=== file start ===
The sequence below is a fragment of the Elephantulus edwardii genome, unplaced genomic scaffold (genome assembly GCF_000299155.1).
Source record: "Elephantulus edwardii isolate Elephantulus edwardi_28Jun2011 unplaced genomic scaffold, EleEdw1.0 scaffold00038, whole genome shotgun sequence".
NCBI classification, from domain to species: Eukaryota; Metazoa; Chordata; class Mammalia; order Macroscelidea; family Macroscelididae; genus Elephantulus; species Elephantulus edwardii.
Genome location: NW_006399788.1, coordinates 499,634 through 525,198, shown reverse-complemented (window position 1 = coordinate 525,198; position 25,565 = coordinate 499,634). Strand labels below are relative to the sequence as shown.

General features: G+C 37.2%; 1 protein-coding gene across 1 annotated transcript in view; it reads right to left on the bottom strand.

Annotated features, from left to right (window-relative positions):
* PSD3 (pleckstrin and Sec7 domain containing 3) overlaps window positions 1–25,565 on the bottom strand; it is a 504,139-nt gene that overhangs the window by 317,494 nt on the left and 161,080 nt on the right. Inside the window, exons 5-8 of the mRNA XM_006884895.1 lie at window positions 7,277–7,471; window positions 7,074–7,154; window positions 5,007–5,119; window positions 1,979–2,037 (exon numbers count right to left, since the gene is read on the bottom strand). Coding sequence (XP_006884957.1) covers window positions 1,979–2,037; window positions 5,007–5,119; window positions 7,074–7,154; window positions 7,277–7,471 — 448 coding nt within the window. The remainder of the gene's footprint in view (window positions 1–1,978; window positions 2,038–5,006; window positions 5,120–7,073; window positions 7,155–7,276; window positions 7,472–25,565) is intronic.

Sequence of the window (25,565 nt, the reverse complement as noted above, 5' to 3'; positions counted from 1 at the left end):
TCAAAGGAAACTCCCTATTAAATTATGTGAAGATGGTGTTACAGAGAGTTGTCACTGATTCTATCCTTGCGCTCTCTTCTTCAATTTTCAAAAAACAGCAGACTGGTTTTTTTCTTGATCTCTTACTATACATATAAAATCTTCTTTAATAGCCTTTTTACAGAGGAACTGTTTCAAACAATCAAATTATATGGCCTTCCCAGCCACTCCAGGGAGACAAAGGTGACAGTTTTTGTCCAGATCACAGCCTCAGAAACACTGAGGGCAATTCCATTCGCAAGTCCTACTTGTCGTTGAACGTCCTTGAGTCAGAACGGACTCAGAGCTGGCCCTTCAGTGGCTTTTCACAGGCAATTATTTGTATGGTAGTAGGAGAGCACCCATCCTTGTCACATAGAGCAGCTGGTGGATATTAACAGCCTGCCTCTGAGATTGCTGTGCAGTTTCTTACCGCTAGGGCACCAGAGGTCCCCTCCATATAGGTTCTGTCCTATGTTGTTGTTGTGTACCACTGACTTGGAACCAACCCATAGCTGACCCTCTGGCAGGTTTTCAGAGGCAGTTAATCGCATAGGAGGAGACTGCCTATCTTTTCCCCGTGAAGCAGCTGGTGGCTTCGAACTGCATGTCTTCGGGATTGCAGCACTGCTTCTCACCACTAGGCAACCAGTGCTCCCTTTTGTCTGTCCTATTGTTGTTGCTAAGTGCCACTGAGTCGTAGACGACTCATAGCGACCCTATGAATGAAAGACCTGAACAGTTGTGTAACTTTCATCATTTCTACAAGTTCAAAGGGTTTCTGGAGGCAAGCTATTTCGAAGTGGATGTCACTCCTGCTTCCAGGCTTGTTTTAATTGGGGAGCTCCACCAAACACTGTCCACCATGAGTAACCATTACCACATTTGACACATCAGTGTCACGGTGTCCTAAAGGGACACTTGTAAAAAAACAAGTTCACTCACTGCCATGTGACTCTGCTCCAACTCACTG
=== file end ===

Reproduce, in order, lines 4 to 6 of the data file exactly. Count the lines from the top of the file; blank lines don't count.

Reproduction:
Genome location: NW_006399788.1, coordinates 499,634 through 525,198, shown reverse-complemented (window position 1 = coordinate 525,198; position 25,565 = coordinate 499,634). Strand labels below are relative to the sequence as shown.

General features: G+C 37.2%; 1 protein-coding gene across 1 annotated transcript in view; it reads right to left on the bottom strand.

Annotated features, from left to right (window-relative positions):